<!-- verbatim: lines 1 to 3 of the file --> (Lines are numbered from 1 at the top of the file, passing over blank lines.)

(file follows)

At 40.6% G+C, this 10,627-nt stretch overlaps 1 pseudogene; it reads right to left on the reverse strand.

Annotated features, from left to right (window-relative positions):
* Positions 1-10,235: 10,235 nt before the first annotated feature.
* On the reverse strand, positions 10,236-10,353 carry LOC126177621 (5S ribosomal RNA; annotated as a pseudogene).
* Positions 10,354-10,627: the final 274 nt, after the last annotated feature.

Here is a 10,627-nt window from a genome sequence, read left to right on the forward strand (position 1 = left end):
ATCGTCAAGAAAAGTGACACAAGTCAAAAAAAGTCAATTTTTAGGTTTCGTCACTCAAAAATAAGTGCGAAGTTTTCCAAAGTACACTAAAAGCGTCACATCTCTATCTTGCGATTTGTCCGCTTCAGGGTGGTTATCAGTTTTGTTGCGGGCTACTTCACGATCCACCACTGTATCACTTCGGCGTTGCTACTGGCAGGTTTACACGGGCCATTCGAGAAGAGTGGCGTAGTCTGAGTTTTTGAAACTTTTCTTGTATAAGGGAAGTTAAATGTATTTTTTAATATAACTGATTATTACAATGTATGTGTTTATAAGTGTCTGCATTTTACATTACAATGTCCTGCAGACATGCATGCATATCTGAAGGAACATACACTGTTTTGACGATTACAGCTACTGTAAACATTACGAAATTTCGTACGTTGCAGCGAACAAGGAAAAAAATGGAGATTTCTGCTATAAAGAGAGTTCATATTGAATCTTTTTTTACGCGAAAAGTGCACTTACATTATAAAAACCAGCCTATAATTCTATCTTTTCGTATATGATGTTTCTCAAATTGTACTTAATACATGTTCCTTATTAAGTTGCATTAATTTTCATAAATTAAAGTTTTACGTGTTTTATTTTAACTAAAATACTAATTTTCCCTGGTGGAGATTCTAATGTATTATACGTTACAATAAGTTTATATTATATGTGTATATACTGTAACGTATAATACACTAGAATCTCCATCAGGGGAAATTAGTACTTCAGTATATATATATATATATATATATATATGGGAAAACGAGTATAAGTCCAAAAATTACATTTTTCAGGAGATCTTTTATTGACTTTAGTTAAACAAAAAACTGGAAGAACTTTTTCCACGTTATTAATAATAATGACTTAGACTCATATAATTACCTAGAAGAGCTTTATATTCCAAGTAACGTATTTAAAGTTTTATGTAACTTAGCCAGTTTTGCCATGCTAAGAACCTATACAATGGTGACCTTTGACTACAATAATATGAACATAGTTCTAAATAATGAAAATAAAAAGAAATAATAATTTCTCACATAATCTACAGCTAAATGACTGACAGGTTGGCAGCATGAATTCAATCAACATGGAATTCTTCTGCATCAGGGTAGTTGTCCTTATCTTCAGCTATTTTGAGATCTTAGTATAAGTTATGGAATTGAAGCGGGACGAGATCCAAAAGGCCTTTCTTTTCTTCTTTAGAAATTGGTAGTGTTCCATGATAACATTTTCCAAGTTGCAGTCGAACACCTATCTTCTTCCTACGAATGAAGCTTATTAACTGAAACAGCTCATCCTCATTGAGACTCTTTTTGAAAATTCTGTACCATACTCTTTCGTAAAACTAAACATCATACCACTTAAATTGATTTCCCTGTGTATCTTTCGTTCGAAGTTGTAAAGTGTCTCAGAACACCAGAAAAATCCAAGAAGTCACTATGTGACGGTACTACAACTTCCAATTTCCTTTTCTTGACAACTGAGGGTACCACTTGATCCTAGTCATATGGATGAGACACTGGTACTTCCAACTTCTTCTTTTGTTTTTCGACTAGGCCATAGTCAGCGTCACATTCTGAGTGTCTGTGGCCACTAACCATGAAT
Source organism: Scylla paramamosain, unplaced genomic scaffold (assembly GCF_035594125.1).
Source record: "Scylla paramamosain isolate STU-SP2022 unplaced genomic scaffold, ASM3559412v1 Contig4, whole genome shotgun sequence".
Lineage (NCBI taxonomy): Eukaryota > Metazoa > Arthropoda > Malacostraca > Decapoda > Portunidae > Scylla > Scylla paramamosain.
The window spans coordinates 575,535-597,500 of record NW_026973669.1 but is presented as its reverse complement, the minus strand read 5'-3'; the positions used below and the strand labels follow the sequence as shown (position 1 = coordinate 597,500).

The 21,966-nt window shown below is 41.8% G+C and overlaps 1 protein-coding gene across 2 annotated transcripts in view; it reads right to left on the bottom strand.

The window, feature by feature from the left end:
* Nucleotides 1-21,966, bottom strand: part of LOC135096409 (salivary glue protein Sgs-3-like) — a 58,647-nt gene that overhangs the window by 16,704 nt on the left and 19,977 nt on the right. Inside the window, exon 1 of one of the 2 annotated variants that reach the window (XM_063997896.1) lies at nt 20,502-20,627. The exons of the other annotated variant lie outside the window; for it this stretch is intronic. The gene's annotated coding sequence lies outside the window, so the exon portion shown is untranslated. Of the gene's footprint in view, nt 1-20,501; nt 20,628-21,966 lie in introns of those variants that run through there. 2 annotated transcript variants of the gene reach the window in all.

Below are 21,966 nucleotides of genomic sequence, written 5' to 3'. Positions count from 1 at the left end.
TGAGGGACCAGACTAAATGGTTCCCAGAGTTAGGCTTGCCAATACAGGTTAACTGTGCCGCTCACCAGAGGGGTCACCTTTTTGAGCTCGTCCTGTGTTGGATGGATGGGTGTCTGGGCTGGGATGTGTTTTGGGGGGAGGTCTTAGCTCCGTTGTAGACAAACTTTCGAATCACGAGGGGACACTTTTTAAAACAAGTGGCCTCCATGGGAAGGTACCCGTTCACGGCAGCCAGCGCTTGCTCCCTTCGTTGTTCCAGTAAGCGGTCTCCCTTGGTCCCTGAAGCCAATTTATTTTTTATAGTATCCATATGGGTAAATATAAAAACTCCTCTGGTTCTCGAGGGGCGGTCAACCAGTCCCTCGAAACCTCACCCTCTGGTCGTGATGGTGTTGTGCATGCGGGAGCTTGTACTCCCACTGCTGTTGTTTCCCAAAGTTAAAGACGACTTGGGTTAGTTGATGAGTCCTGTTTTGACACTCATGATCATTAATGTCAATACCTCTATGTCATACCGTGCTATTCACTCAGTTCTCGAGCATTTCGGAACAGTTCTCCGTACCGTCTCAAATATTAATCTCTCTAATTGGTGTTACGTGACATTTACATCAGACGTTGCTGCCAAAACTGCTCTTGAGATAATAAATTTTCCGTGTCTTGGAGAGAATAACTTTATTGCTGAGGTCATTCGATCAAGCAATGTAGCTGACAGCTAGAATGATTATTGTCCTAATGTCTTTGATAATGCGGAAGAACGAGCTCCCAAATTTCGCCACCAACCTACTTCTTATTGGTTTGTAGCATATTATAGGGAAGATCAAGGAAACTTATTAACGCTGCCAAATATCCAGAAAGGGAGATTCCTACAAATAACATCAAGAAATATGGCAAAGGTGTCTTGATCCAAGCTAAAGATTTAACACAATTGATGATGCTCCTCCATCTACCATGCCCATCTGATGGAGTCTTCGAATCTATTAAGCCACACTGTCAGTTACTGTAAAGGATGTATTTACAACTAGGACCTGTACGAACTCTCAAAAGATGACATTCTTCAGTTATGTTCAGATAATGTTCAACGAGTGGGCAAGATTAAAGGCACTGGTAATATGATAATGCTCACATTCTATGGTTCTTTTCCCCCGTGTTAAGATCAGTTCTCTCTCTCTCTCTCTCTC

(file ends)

At 40.6% G+C, this 10,627-nt stretch overlaps 1 pseudogene; it reads right to left on the reverse strand.

Annotated features, from left to right (window-relative positions):
* Positions 1-10,235: 10,235 nt before the first annotated feature.